Thursday, September 27, 2012
Pakistan floods: Tens of Thousands Made Homeless
Tens of thousands of people have been made homeless by heavy monsoon flooding in the Pakistani provinces of Balochistan and Sindh, officials say.
About 120,000 homes have been destroyed and tens of thousands of tents are now being distributed.
Officials in Balochistan say that about 80% of the population is now affected.
However, correspondents say the floods are not on the same scale as those two years ago which devastated large parts of the country.
In Balochistan, the government has set up medical posts to treat gastric problems, malaria and other illnesses among 500,000 people who have been made homeless.One meal a day
A BBC reporter who has been travelling through the province and in Sindh says that many people are now living in the open without shelter on whatever patch of dry ground they can find.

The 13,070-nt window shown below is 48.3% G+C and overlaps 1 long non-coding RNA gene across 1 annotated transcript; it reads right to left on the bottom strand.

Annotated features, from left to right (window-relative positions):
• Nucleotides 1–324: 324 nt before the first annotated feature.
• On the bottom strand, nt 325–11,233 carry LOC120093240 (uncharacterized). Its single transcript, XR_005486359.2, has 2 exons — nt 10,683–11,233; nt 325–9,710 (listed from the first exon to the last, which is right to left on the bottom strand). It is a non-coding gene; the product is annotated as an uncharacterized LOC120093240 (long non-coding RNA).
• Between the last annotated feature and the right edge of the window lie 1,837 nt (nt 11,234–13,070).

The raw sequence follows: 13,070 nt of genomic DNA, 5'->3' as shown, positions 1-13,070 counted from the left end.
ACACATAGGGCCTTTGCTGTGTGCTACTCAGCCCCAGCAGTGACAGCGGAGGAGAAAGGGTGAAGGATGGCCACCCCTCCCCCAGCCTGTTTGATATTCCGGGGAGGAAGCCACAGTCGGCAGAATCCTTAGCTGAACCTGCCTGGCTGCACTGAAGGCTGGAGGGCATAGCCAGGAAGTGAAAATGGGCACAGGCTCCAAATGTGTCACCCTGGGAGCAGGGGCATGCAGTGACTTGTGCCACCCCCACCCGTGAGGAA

Officials say that food, tents and medicine are in short supply.
Balochistan is Pakistan's largest province in size but ranks lowest in terms of infrastructure and services.
The BBC's Syed Shoaib Hasan in Karachi says that it is also a staging ground for militant activities - the kidnapping threat makes it almost impossible for aid agencies to operate effectively.
Our correspondent says that food supplies are so low in Balochistan that many people are surviving on one meal a day.
The army has been called in to help with the rescue operation even though it wants to pull out of a province used as a sanctuary by Taliban militants from fighting in neighbouring Afghanistan.
Balochistan is also blighted by sectarian violence and is at the centre of an insurgency waged by ethnic Baloch separatists demanding more autonomy and a greater share of its natural resources.
The army says that aid supply is the responsibility of the government, but correspondents say that so far it is nowhere to be seen.
Six months since floods ravaged Pakistan's Sindh and Balochistan provinces, millions of victims are still waiting for urgent aid. Who failed them -- the government, donor community or media?